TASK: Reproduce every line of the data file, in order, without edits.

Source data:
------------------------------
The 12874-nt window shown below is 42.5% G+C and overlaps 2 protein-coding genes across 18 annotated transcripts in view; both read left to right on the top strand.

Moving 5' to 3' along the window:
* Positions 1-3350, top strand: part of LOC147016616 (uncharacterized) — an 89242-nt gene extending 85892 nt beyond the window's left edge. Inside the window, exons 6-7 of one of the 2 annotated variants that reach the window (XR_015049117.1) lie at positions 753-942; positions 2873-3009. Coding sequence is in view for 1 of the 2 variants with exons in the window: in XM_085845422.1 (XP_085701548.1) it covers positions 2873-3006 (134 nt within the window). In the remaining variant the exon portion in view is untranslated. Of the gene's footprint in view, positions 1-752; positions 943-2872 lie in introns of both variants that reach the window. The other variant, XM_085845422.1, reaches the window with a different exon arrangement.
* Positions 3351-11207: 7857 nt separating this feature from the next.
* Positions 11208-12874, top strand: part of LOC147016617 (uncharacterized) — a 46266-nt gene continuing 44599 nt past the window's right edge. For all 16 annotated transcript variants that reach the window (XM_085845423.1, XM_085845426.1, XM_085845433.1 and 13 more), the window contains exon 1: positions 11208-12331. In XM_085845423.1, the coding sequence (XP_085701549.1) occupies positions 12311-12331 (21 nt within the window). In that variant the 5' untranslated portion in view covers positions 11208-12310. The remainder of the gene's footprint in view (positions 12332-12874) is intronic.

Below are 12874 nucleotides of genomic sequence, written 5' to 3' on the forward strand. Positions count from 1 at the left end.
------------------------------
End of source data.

The 12874-nt window shown below is 42.5% G+C and overlaps 2 protein-coding genes across 18 annotated transcripts in view; both read left to right on the top strand.

Moving 5' to 3' along the window:
* Positions 1-3350, top strand: part of LOC147016616 (uncharacterized) — an 89242-nt gene extending 85892 nt beyond the window's left edge. Inside the window, exons 6-7 of one of the 2 annotated variants that reach the window (XR_015049117.1) lie at positions 753-942; positions 2873-3009. Coding sequence is in view for 1 of the 2 variants with exons in the window: in XM_085845422.1 (XP_085701548.1) it covers positions 2873-3006 (134 nt within the window). In the remaining variant the exon portion in view is untranslated. Of the gene's footprint in view, positions 1-752; positions 943-2872 lie in introns of both variants that reach the window. The other variant, XM_085845422.1, reaches the window with a different exon arrangement.
* Positions 3351-11207: 7857 nt separating this feature from the next.
* Positions 11208-12874, top strand: part of LOC147016617 (uncharacterized) — a 46266-nt gene continuing 44599 nt past the window's right edge. For all 16 annotated transcript variants that reach the window (XM_085845423.1, XM_085845426.1, XM_085845433.1 and 13 more), the window contains exon 1: positions 11208-12331. In XM_085845423.1, the coding sequence (XP_085701549.1) occupies positions 12311-12331 (21 nt within the window). In that variant the 5' untranslated portion in view covers positions 11208-12310. The remainder of the gene's footprint in view (positions 12332-12874) is intronic.

Below are 12874 nucleotides of genomic sequence, written 5' to 3' on the forward strand. Positions count from 1 at the left end.